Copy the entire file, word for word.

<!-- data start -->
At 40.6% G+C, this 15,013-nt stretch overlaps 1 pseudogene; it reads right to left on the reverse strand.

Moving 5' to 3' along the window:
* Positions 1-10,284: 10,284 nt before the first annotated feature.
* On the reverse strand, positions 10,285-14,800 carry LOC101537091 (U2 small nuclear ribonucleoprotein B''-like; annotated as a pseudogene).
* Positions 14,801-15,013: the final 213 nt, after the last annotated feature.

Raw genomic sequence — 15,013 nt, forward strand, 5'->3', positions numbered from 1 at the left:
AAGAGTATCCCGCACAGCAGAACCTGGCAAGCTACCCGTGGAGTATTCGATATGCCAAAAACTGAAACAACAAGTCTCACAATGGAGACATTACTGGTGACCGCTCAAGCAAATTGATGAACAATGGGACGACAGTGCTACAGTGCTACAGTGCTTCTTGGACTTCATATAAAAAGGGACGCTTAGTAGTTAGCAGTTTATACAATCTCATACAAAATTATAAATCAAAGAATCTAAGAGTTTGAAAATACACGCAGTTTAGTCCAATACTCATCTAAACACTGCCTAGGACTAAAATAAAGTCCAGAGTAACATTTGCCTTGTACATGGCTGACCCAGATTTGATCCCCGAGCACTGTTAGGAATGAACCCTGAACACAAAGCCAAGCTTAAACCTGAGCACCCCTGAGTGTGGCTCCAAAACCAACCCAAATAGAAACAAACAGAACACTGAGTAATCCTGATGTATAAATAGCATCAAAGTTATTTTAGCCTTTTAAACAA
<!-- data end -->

At 40.6% G+C, this 15,013-nt stretch overlaps 1 pseudogene; it reads right to left on the reverse strand.

Moving 5' to 3' along the window:
* Positions 1-10,284: 10,284 nt before the first annotated feature.
* On the reverse strand, positions 10,285-14,800 carry LOC101537091 (U2 small nuclear ribonucleoprotein B''-like; annotated as a pseudogene).
* Positions 14,801-15,013: the final 213 nt, after the last annotated feature.

Raw genomic sequence — 15,013 nt, forward strand, 5'->3', positions numbered from 1 at the left:
AAGAGTATCCCGCACAGCAGAACCTGGCAAGCTACCCGTGGAGTATTCGATATGCCAAAAACTGAAACAACAAGTCTCACAATGGAGACATTACTGGTGACCGCTCAAGCAAATTGATGAACAATGGGACGACAGTGCTACAGTGCTACAGTGCTTCTTGGACTTCATATAAAAAGGGACGCTTAGTAGTTAGCAGTTTATACAATCTCATACAAAATTATAAATCAAAGAATCTAAGAGTTTGAAAATACACGCAGTTTAGTCCAATACTCATCTAAACACTGCCTAGGACTAAAATAAAGTCCAGAGTAACATTTGCCTTGTACATGGCTGACCCAGATTTGATCCCCGAGCACTGTTAGGAATGAACCCTGAACACAAAGCCAAGCTTAAACCTGAGCACCCCTGAGTGTGGCTCCAAAACCAACCCAAATAGAAACAAACAGAACACTGAGTAATCCTGATGTATAAATAGCATCAAAGTTATTTTAGCCTTTTAAACAA